The parties did not dispute that numerosity was satisfied and represented that the classes consisted of more than 4,300 individuals. The remaining Rule 23(a) requirements were also met, as were Rule 23(b)(3)’s requirements of predominance and superiority. Predominance was present because this litigation stemmed from a single nucleus of fact—Walmart’s failure to pay overtime wages for shift jamming. Superiority was satisfied since the thousands of individual plaintiffs’ claims were for continuation wages that amounted to no more than a few thousand dollars. Thus, the class action would allow them to “pool claims which would be uneconomical to litigate individually.”
Preliminary approval of settlement. The court also preliminarily found that the proposed settlement was fair, adequate, and reasonable. It first considered the strength of the case, considering “the risk, expense, complexity, and likely duration of further litigation.” Notably, litigation had already lasted 10 years, during which time both parties had mixed success. Furthermore, the lawsuit’s “specific, nuanced, and complex legal issues” some of which had been litigated and some of which settlement would avoid, also supported the settlement.
Significant risk of continued litigation. The plaintiffs also faced significant risk if they moved forward without the proposed settlement as Walmart had asserted many “potentially dispositive” defenses, including that the waiting time penalties were unconstitutional; that their calculation of damages was incorrect; and that the involuntarily terminated employees had no claim. The risk of future litigation and complexity of this case was also demonstrated by the court’s prior orders granting summary judgment and denying reconsideration, which the Ninth Circuit reversed.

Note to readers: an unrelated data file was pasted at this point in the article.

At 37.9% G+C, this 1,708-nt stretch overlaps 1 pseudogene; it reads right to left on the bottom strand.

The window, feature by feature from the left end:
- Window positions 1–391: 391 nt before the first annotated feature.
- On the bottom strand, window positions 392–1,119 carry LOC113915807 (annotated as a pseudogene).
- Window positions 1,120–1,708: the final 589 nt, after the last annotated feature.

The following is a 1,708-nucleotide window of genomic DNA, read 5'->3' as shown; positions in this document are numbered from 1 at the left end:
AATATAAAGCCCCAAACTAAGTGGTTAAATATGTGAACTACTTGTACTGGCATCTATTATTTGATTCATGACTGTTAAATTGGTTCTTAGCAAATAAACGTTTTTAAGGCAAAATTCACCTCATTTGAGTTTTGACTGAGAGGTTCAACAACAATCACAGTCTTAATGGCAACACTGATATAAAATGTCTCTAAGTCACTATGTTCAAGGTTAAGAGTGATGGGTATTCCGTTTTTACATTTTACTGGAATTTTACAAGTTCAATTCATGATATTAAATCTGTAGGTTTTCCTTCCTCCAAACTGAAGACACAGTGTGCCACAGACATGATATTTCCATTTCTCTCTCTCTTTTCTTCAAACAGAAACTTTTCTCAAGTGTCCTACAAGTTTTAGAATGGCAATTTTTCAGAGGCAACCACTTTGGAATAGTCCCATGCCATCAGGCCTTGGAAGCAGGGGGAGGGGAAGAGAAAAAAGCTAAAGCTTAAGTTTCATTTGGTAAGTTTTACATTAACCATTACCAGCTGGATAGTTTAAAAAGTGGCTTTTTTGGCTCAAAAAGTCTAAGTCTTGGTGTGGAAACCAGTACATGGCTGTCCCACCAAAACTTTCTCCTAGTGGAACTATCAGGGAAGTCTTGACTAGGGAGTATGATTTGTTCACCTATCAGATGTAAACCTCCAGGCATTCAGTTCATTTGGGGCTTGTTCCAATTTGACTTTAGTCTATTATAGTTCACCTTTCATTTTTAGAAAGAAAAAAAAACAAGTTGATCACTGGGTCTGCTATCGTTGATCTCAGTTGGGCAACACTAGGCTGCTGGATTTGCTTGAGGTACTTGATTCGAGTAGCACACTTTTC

Incentive award. This factor also supported the proposed “incentive” awards for the named plaintiffs, particularly since the original plaintiff risked being held liable for Walmart’s costs if she was ultimately unsuccessful. However, because such incentive awards must be “modest,” the court reduced the proposed amounts to $15,000 for the original named plaintiff, and $5,000 to the representative of the involuntarily terminated class.
The court also considered the risk of maintaining class action status throughout the trial, noting that it had previously denied the plaintiffs’ motion to amend its certification, finding it was barred by the statute of limitations. Thus, the proposed settlement was particularly fair to the involuntary termination settlement class who would not be able to recover their continuation wages without the settlement, and whom Walmart had consented to allocate one-third of the net settlement amount.
Amount of award. The amount offered in settlement also supported preliminary approval. The potential liability for Walmart for the plaintiffs’ claim for 30-day wages for all terminated employees (both voluntarily and involuntarily) was about $9.6 million. Thus, the settlement of $8.7 million represented a “significant recovery” of over 90 percent of the potential recovery.
The experience and views of counsel also supported the proposed award of $2.9 million in attorneys’ fee and up to $65K in litigation costs. The fee award of about one third of the class settlement amount was “well within the range of reasonable attorney fees in such cases.”